As grandparents, we know how important it is to be a role model in our grandchildren’s lives. We’re highly conscious of it and are aware of our every action when we’re around them. We want our granddaughters, especially, to feel strong and fearless in the world, and yet our wishes don’t seem to be reflect in what’s around us – namely in the shows and movies our grandchildren watch.
Turn on the TV at 6 or 7am and you will see male-dominated shows: Bananas in Pyjamas, Thomas and the Tank Engine, Bob the Builder, Arthur, Mike the Knight. Finally, on a weekday morning, the first female-centric show will air after all the boys shows are done: Peppa Pig. Now, this is of course just a small scale Free-To-Air example going off ABC’s children’s programming, but you see what we mean.
What happened to the Wonder Women of the world? The Flintstones, Scooby-Doo and Bewitched were our childhood and they all starred a female in the lead characters. These days they are few and far between. Just the other day I saw the new Avengers: Age of Ultron film. It was a great movie however I couldn’t help but realise there was only one female superhero – I mean, it was right there in front of me but then it hit me: all these other Avengers have their own films…except for the Black Widow. Coincidence? Probably not. It is such a shame that there isn’t that amazing leading role in a superhero film for a woman. We see Spider Man getting multiple sequels and film adaptations, not to mention the endless list of other male superheroes. But what about our granddaughters? Where is their superhero who is saving the world?
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In an ideal world, their mum or dad is their hero, and they probably are. But little girls also need that woman who is kicking butt, even if it is animated or a Hollywood film. The point is that they show girls can do it too.
It seems the big production companies feel the same way: just this week DC Entertainment announced, “A New Super Hero Universe Designed Just For Girls, Slated For Fall 2015”. They labelled it an “unprecedented initiative” and the launch includes digital content, TV specials, Made-For-Videos, publishing, toys and apparel.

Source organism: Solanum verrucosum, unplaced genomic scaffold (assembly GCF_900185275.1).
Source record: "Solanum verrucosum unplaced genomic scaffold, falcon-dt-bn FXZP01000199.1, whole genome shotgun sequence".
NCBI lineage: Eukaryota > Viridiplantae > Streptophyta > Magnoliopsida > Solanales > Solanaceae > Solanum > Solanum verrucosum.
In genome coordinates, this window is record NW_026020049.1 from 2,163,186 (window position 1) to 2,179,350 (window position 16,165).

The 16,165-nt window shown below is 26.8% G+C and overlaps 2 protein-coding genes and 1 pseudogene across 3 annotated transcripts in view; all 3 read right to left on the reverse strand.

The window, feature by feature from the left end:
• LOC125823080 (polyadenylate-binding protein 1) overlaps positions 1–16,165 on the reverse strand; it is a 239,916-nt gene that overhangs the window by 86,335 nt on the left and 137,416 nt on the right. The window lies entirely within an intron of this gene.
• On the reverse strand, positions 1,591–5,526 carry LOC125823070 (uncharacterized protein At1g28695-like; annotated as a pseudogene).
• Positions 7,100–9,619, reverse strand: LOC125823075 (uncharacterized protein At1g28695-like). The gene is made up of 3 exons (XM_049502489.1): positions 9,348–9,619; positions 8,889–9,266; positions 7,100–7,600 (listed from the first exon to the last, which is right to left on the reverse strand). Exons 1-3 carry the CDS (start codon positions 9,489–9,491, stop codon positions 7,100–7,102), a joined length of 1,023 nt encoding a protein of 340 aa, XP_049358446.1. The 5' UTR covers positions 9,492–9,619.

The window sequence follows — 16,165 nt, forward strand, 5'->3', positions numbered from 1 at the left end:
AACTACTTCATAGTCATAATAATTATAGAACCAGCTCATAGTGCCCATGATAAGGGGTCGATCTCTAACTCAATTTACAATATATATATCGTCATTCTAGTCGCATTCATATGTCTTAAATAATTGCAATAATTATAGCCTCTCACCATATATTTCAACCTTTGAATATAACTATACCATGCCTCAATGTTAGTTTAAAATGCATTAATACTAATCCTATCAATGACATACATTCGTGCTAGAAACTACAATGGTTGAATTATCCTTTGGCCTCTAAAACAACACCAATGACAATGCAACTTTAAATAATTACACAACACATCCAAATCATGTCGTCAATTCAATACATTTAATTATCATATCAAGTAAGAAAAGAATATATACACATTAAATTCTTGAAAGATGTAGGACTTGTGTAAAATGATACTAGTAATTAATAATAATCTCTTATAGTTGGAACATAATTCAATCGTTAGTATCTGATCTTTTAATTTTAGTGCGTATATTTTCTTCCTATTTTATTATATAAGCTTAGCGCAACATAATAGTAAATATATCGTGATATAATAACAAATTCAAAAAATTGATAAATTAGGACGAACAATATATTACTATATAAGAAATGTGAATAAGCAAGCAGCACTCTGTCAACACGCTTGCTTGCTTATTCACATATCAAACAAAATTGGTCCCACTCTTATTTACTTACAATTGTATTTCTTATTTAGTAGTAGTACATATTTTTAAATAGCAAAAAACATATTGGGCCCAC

Even Mark Ruffalo, star of the Avengers film, said he wants to see more girl superhero merchandise:
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In their press release, DC said, “DC Super Hero Girls [is] an exciting new universe of Super Heroic storytelling that helps build character and confidence, and empowers girls to discover their true potential. Featuring DC Comics’ most powerful and diverse line-up of female characters as relatable teens, DC Super Hero Girls will play out across multiple entertainment content platforms and product categories to create an immersive world”.
It has been developed for girls aged 6-12, and “centres on the female Super Heroes and Super-Villains…during their formative years—prior to discovering their full super power potential. Featuring DC Comics’ icons such as Wonder Woman, Supergirl, Batgirl, Harley Quinn, Bumble Bee, Poison Ivy, Katana…each character has her own storyline that explores what teen life is like as a Super Hero, including discovering her unique abilities, nurturing her remarkable powers and mastering the fundamentals of being a hero”.
Sounds good, doesn’t it? This comes just after Marvel Entertainment faced backlash when Avenger stars Chris Evans and Jeremy Renner had made sexist jokes about the dating history of Black Widow (played by Scarlett Johansson). Even though Evans and Renner quickly issued apologies, it shows that superhero films are boys’ clubs….and now it’s time to make it all inclusive – especially our impressionable and fearless granddaughters.
Tell us, what do you think? Do you think there should be more superheroes and role models for our granddaughters?